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Dog breed developed in Newfoundland, possibly from crosses between native dogs and the Great Pyrenees dogs that Basque fishermen introduced into North America in the 17th century. Noted for sea rescues, the gentle, patient Newfoundland stands 26–28 in. (66–71 cm) and weighs 110–150 lbs (50–68 kg). Powerful hindquarters, a large lung capacity, large webbed feet, and a heavy, oily coat enable it to swim in cold waters. It has also been used as a watchdog and draft animal. The typical Newfoundland is solid black; the Landseer Newfoundland is usually black and white.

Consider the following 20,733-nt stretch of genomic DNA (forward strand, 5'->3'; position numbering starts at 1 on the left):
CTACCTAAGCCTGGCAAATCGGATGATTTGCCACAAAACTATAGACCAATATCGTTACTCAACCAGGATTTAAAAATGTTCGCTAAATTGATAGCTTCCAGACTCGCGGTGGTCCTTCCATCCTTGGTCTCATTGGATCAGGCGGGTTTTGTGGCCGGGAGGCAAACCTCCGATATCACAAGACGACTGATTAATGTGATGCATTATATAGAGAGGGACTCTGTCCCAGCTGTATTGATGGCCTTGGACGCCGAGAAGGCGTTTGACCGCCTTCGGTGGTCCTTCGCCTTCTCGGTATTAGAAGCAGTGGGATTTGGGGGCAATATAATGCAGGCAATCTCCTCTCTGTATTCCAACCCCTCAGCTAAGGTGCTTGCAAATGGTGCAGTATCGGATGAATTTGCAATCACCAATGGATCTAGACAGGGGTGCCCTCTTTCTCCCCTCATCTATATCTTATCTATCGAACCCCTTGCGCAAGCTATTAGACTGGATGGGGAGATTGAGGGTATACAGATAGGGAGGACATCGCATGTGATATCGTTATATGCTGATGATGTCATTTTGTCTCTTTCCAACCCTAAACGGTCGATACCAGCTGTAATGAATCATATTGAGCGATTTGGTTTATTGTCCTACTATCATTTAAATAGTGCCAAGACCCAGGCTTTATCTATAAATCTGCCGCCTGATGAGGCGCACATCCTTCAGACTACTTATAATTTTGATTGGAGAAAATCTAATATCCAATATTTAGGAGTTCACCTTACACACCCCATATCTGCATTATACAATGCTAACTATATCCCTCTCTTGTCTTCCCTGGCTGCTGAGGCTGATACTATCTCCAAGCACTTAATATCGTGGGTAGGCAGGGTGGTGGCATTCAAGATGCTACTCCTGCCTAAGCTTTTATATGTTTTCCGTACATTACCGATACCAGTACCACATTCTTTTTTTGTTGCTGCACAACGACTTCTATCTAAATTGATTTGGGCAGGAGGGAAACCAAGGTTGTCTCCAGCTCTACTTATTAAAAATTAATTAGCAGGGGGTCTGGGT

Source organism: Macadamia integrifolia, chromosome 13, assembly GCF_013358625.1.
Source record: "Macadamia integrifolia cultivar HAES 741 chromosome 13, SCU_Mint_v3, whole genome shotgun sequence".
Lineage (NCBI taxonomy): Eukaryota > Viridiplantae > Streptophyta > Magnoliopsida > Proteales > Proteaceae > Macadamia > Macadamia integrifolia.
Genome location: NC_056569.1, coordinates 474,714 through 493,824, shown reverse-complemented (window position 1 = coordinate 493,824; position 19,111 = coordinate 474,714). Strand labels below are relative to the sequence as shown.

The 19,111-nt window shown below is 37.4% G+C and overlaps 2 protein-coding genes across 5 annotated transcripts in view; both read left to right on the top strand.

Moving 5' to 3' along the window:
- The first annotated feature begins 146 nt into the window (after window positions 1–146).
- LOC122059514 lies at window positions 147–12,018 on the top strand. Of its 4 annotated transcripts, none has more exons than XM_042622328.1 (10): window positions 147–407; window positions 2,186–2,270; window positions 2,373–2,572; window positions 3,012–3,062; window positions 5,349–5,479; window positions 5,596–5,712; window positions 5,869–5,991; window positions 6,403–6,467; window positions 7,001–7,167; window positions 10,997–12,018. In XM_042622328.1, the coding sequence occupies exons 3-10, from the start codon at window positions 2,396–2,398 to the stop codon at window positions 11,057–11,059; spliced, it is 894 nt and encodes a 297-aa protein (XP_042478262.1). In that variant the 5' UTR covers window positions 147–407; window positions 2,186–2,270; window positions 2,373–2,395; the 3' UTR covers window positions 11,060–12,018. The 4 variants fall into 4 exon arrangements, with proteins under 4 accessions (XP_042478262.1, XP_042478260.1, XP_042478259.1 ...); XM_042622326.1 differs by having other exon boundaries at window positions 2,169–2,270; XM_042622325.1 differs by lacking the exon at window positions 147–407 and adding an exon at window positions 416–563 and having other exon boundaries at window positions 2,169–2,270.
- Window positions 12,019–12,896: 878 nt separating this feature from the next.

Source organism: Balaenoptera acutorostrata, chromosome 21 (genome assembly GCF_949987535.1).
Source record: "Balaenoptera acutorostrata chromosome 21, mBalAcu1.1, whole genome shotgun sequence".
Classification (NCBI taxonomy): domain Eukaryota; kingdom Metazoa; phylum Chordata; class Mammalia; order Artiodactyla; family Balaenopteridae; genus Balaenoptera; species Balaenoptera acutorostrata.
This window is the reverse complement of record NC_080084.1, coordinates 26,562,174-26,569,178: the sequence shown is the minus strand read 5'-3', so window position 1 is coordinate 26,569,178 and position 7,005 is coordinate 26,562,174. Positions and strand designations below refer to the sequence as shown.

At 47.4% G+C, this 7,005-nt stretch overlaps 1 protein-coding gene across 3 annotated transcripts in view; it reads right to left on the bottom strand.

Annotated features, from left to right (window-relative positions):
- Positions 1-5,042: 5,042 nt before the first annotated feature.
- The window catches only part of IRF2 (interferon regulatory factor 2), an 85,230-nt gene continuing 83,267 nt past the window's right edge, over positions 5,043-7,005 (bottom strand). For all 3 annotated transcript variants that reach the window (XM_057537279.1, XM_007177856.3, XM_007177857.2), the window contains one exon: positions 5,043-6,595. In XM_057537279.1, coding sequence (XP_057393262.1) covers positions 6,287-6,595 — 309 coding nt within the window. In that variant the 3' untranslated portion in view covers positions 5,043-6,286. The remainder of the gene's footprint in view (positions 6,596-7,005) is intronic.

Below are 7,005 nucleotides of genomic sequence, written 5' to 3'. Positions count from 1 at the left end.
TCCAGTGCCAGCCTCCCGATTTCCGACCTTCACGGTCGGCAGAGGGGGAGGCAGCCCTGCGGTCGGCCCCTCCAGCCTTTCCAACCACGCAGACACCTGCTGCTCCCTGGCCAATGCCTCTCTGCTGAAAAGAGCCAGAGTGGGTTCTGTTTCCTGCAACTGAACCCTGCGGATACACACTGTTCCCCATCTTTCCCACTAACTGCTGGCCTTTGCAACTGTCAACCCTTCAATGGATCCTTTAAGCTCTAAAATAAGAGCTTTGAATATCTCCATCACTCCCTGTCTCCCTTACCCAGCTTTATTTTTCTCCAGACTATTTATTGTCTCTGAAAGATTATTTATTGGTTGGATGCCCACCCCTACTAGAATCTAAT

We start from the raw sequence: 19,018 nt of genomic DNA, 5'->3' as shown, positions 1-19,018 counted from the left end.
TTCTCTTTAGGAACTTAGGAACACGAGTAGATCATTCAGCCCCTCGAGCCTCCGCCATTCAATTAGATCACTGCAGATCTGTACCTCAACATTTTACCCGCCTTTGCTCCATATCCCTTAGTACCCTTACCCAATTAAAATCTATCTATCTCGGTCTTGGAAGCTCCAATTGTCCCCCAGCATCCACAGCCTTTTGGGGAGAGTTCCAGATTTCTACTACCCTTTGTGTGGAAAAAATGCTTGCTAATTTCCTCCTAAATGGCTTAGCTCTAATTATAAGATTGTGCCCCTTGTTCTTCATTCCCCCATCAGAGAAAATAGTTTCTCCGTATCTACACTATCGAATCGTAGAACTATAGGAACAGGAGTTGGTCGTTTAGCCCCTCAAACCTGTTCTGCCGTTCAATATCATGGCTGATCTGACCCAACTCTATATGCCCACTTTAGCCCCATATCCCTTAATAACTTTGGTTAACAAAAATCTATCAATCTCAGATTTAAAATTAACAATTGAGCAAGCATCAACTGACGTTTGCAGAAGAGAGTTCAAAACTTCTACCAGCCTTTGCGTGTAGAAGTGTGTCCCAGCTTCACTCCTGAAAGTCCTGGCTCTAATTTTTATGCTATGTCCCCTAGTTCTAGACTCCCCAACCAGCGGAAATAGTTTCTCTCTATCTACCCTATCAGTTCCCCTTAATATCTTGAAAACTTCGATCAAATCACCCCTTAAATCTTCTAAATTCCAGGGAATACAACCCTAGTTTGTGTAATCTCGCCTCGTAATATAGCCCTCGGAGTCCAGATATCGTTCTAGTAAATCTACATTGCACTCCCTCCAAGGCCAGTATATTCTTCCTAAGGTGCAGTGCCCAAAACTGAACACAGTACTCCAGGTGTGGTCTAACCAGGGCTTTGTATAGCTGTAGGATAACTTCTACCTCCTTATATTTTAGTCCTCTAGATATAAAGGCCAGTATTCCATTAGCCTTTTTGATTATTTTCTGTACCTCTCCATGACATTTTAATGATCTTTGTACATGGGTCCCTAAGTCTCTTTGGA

This entry comes from Encyclopædia Britannica Concise. For the full entry on Newfoundland, visit Britannica.com.